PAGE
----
Senators McCain and Whitehouse urge Supreme Court to protect elections from gerrymandering

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John McCain and Sheldon WhiteHouse ask Court to end gerrymandering

Senators John McCain (R-AZ) and Sheldon Whitehouse (D-RI) urged the Supreme Court to protect elections by ending partisan gerrymandering.

Gerrymandering is a practice of manipulating the boundaries of an electoral constituency for the benefit of a particular party.

On Tuesday, McCain and Whitehouse reaffirmed their position on the issue. They filed an amici curiae brief in the Gill v. Whitford case.  The Supreme Court heard oral arguments in the case. The center of the arguments in the case is the redistricting plan passed by the Republican-controlled legislature in 2011.

After the redistricting, Republicans gained control of the governor’s office in Wisconsin.They also won majority seats in both houses of the state legislature. Because of that, the case arose. Challengers of the redistricting argue that Republicans benefited from it.  They see it as an unconstitutional partisan gerrymandering.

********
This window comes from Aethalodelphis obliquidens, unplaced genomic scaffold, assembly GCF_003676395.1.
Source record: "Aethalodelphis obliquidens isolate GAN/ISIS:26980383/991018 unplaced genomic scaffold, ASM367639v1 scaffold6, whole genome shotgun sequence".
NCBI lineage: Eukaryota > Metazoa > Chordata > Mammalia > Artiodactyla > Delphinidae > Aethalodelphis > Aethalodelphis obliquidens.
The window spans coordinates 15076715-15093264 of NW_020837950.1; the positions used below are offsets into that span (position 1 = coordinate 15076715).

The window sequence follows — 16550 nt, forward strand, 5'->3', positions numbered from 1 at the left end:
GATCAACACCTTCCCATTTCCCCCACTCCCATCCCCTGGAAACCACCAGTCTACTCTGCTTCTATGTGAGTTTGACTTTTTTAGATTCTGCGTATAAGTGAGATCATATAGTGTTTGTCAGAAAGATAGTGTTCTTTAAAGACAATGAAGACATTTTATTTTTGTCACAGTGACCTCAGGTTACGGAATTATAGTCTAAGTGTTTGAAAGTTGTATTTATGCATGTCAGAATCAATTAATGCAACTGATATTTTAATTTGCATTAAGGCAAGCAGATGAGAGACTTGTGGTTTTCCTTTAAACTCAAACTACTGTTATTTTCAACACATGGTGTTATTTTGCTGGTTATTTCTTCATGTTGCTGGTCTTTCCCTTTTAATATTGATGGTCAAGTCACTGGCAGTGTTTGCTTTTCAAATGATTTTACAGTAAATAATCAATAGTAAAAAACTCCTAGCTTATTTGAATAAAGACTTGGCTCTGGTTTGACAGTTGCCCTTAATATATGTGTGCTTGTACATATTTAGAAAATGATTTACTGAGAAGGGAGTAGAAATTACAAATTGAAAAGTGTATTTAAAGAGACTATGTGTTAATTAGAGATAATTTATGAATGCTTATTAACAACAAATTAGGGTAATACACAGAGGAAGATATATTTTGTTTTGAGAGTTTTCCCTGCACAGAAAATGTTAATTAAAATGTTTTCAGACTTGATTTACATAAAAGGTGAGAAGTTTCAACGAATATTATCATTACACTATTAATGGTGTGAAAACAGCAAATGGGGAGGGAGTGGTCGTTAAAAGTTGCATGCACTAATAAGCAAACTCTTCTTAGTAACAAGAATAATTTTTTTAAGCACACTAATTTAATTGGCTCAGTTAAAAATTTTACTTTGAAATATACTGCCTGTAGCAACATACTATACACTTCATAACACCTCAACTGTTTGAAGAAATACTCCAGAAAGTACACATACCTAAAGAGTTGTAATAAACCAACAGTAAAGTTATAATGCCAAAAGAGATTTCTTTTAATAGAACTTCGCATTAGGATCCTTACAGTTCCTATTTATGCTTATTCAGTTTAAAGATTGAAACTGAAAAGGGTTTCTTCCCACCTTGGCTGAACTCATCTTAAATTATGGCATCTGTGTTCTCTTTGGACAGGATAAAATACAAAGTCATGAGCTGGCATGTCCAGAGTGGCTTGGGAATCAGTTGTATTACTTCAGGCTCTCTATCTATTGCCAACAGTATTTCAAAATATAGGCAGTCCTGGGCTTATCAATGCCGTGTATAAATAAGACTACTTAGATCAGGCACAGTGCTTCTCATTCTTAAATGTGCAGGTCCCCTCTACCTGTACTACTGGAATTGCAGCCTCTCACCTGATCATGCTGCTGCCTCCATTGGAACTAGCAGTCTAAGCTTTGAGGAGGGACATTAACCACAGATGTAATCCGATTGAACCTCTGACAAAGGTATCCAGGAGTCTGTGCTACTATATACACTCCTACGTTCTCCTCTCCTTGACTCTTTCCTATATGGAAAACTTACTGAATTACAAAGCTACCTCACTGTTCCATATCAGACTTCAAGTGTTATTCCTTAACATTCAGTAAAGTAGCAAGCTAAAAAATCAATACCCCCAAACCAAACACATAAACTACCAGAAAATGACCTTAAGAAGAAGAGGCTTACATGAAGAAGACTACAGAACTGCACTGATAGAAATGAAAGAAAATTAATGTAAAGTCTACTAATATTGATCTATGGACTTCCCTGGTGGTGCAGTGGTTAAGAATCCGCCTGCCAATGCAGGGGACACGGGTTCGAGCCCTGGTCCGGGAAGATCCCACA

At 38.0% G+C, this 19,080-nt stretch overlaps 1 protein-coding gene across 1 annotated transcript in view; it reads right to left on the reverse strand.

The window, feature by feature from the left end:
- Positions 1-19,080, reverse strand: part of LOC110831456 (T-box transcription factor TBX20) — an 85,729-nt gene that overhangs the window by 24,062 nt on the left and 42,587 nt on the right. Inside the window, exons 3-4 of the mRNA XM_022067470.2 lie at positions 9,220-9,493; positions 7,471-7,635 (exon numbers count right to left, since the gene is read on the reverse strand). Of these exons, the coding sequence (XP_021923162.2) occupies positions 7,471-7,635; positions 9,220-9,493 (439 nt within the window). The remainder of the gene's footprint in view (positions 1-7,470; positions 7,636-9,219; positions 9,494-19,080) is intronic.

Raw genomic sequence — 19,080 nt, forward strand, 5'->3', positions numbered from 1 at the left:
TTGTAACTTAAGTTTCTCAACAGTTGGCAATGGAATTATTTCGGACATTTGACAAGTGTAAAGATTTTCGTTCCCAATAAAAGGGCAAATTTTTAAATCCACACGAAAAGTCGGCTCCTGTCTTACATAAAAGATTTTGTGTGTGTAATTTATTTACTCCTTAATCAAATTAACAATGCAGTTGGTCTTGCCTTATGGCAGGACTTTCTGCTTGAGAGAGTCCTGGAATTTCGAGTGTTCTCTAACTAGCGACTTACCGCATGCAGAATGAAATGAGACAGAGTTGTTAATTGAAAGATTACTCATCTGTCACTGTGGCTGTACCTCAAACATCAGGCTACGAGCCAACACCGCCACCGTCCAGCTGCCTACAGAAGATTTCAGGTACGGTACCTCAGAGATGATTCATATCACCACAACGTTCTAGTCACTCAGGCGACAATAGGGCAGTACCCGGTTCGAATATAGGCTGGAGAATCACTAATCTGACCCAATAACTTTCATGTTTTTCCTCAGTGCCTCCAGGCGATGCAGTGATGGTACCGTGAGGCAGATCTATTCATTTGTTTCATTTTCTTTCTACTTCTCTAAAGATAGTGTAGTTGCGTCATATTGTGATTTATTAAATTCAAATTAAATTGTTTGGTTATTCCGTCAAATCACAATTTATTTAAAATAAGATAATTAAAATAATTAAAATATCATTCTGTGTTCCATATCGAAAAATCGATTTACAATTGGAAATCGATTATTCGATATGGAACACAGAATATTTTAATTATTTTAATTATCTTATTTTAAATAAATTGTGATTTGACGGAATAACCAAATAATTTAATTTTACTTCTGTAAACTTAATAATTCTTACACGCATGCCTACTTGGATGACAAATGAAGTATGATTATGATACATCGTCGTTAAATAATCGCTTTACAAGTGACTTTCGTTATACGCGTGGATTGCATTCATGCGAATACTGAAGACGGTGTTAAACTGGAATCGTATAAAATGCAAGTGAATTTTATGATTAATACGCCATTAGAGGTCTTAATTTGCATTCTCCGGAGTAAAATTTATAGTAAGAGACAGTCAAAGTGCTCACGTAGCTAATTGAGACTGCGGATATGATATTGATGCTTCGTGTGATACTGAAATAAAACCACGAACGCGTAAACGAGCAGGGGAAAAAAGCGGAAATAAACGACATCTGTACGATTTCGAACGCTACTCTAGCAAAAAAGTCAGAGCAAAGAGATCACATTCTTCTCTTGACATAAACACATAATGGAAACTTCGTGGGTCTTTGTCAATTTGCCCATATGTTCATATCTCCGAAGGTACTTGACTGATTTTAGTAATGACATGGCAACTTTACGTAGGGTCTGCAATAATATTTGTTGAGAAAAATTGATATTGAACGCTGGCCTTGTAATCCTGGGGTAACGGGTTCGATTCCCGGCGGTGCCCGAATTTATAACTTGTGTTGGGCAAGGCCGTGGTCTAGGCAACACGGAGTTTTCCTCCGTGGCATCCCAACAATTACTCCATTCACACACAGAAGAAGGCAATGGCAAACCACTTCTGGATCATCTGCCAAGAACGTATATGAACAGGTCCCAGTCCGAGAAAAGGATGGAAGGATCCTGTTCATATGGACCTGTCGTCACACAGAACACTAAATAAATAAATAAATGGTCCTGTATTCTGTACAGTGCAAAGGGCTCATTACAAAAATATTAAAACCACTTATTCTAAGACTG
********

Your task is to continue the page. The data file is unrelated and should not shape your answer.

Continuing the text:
The senators say Americans do not like gerrymandering

In September, McCain and Whitehouse joined a group of bipartisan lawmakers opposing partisan gerrymandering. They are asking the highest court to uphold a district court ruling that the Wisconsin redistricting was unconstitutional.

In their friends-of-the court brief, the senators wrote, “Americans do not like gerrymandering. They see its mischief.”

Additionally, they see that the sense of powerlessness and discouragement among Americans increased. As a result, the “crisis of confidence” in the country’s democracy is “deepening.”

According to Mccain and Whitehouse, “We share this perspective. From our vantage point, we see wasted votes and silenced voices. We see hidden power. And we see a correctable problem,”

The senators ask Supreme Court to return control of elections to people

In separate statement, the senators reiterated that gerrymandering is a tool for rigging the political system to favor special interests.

According to them, the American democracy must reflect the will of the people. Elections must belong to the people.

McCain and Whitehouse requested the Supreme Court to “adopt a new standard for assessing the constitutionality of partisan gerrymandering.”  They implored the highest court to return the control of elections to people.